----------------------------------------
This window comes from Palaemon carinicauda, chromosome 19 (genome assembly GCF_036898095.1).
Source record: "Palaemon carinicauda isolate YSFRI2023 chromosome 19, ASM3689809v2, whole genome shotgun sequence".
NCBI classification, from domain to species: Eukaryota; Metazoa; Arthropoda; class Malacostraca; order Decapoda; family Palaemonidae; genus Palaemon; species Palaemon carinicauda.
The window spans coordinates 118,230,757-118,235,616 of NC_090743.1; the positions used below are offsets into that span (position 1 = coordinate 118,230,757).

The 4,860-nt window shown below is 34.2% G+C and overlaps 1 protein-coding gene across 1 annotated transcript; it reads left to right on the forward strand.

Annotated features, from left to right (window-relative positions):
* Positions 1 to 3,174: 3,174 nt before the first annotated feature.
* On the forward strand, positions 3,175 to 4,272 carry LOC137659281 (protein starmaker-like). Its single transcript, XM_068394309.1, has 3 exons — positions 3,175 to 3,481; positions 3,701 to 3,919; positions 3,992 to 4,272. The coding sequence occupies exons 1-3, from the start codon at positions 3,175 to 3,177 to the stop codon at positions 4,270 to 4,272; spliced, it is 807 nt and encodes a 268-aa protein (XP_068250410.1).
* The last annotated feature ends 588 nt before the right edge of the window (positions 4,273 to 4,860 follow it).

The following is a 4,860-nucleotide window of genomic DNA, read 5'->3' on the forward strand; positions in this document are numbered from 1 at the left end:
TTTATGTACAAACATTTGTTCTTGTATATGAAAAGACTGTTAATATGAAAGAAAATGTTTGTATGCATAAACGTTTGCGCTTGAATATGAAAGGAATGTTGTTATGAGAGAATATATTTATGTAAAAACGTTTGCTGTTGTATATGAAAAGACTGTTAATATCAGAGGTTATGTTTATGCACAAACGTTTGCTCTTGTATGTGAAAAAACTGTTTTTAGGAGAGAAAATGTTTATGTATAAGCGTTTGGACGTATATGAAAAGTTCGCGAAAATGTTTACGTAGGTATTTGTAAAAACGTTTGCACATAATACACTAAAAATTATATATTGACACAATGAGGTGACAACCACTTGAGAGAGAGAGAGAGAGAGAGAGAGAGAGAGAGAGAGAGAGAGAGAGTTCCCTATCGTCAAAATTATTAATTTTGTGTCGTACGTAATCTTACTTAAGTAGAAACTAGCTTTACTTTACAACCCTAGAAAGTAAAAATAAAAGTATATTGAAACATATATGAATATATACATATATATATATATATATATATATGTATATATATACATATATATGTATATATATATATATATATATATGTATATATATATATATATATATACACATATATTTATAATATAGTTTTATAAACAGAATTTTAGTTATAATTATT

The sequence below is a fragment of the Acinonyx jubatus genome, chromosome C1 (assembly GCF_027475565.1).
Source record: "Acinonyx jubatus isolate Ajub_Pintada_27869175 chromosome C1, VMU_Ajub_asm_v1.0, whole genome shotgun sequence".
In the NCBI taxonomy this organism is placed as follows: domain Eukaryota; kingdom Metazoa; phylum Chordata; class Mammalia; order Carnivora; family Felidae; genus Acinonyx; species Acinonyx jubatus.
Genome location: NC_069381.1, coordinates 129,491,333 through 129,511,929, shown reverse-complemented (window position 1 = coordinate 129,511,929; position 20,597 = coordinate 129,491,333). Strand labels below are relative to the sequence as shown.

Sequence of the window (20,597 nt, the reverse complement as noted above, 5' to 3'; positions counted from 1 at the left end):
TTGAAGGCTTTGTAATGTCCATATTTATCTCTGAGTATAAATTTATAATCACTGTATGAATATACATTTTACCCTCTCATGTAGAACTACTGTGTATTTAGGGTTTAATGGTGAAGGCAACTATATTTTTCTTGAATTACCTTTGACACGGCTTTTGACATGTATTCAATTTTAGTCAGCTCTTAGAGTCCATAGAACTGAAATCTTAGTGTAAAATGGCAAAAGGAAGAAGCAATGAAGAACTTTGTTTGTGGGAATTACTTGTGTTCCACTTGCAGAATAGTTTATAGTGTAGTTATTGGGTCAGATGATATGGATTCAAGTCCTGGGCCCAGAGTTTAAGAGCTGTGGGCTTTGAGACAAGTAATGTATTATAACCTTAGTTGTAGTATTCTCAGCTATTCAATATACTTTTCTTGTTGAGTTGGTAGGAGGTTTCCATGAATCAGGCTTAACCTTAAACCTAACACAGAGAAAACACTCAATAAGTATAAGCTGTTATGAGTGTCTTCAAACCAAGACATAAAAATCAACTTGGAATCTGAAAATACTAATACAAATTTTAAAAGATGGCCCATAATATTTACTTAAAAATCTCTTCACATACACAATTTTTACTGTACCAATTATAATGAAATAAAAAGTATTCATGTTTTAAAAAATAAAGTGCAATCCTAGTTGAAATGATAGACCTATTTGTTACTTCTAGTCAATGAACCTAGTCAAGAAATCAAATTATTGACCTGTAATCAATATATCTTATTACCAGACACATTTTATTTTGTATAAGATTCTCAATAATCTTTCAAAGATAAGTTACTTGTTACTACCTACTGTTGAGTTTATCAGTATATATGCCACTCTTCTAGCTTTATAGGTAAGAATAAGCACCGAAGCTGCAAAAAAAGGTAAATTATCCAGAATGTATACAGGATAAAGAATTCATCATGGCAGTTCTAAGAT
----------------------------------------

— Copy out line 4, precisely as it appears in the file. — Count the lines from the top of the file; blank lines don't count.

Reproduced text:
The window spans coordinates 118,230,757-118,235,616 of NC_090743.1; the positions used below are offsets into that span (position 1 = coordinate 118,230,757).